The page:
About a week ago, some friends phoned me, inviting me along to check out the Pudong Antique Market. In my mind I envisioned the typical Shanghai market somewhere in the city, with stall after stall of near identical “antiques” and wares, probably produced and replicated in a factory nearby. But it turned out to be quite the opposite, and quite an epic journey. The day began by rendezvousing at a friends, and then setting off a short time later, 6 people in tow on a variety of bikes. We wound our way through the French Concession, Old Town, and then made a pit stop at the Cool Docks, one of the newer, hip developments along the Huangpu River. We then paid about 2 yuan each for a token enabling us to walk our bikes onto a ferry which shuttled us across. Once on the other side, we meandered through Pudong, making our way south. Along the way we passed by the now desolate and decaying Expo Site, and made a pit-stop for 2-for-1 beer and food at the Paulaner Brewery. We then continued for what seemed like an infinite time along a bike lane through the furthest outskirts of the city. Eventually, while passing by a very run down and industrial looking neighborhood, my friend leading the way made a sudden turn into an alley of what looked like abandoned warehouses.
But lo-and-behold, after nearly reaching the end, and passing by such wonders as vicious Pomeranian puppies and a truck re-imagined as a dragon, I realized we had arrived at our destination! Inside what could be taken for an abandoned storage facility was the famed “market”. To envision this place, think back to your childhood and imagine your grandparents attic or basement, piled floor to ceiling with dust covered junk. And then imagine room after room after endless room, of anything and everything your could ever think of. With aisles barely wide enough to walk through, every square inch of this place contained piles of old toys, piles of chairs and stools, piles of old suitcases, piles of Buddha statues, piles and piles of well, stuff.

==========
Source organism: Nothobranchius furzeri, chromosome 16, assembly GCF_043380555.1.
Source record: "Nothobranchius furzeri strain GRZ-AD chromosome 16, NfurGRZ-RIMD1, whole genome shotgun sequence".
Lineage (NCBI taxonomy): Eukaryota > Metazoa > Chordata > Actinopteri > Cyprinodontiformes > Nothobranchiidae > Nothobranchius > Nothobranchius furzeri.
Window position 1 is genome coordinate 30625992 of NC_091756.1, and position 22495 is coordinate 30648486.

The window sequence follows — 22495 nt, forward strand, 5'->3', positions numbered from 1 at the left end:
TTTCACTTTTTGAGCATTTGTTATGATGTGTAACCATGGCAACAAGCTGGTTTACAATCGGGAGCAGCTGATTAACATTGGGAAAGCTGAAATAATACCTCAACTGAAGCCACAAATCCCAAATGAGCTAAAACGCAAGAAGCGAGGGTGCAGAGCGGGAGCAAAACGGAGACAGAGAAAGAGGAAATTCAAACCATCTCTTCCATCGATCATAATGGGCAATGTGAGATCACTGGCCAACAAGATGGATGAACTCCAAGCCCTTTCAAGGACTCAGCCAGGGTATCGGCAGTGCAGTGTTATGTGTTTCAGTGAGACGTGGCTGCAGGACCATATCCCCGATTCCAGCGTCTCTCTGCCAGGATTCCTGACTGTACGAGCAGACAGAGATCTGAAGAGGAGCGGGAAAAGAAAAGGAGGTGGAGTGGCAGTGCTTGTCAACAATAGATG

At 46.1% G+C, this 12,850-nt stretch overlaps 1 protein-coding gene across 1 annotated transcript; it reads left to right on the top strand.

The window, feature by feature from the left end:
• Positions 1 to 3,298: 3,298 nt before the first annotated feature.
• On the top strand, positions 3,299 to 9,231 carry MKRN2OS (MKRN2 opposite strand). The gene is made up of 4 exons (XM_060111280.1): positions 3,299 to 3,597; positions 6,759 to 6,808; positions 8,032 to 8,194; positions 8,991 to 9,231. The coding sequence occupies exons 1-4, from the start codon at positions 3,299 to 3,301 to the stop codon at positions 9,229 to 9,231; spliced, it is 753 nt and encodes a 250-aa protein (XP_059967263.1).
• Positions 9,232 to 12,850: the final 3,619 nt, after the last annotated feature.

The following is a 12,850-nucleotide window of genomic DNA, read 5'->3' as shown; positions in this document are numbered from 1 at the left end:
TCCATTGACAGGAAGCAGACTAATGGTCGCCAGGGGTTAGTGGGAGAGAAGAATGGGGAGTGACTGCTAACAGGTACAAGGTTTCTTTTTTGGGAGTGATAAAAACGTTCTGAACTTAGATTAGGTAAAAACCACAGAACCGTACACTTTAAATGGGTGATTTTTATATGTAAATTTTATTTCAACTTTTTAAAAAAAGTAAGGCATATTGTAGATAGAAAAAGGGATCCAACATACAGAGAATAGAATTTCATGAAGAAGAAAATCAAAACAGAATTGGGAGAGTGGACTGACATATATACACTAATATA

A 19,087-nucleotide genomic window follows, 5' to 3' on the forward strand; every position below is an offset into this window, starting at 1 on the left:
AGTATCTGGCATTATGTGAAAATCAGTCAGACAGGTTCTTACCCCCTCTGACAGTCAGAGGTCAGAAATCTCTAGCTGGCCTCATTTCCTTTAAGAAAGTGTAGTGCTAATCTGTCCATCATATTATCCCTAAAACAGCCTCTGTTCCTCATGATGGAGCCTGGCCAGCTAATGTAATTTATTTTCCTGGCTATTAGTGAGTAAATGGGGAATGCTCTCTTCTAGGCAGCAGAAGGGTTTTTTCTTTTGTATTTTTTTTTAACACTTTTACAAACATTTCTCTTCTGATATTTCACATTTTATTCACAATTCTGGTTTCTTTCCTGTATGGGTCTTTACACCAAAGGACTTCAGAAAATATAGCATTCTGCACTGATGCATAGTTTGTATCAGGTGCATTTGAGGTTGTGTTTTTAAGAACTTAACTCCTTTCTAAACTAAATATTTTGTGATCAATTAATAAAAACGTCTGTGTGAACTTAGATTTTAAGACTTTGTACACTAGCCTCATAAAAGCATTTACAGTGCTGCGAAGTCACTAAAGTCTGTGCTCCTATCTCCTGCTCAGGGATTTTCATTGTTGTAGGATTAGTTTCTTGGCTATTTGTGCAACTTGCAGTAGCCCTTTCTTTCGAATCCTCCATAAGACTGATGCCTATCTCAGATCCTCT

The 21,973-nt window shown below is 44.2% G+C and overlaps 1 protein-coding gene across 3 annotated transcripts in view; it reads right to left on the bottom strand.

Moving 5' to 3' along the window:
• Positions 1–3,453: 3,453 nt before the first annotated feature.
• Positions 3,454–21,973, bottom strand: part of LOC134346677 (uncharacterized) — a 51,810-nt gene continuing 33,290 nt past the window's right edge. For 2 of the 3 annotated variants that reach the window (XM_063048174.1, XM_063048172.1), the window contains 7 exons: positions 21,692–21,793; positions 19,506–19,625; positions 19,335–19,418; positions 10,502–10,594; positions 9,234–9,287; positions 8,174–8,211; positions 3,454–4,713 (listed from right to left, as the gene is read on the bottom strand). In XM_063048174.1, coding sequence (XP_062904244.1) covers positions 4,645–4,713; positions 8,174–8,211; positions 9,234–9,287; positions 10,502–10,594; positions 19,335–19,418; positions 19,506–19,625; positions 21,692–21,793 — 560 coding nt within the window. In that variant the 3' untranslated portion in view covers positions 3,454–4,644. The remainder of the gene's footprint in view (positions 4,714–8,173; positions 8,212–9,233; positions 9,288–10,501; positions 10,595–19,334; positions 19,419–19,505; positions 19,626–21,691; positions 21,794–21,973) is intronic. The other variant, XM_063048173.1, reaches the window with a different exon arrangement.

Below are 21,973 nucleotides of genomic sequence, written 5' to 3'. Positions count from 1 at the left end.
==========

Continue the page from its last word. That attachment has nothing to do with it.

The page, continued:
Everything was covered in so much dust and grime that the tenants even had gloves they could provide for your browsing pleasure. To me, the place was fascinating, and saw so much potential in anything and everything I saw, such as how I could use piles of old suitcases to make a coffee table, or how I’d love to paint that old stool bright pink. It was all so interesting because although it was still just junk, it was all very different than anything you would find back home. It was all very, well, Chinese. Yet it was all still just junk, and it seemed that there were not many other Chinese people there just browsing. Most of the “shoppers” were all young, hip laowai looking for that diamond in the rough.
When it was all said and done, I came away with a small Buddha statue which I bargained down to 90 rmb (about 14 bucks). I would definitely go back again, but only if I had a specific purchase or project in mind. And next time I think I would just take the metro….we ended up biking over 25 km round-trip that day but Line 8 will get you there much quicker for those feeling a bit lazy. Get off at the Lingzhao Xincun stop, and the address is 1788 Ji Yang Lu, near Shangpu Lu (1788济阳路). It was quite the adventure, and I now feel obligated to check out the other antique markets in Shanghai to see how they compare. Stay tuned!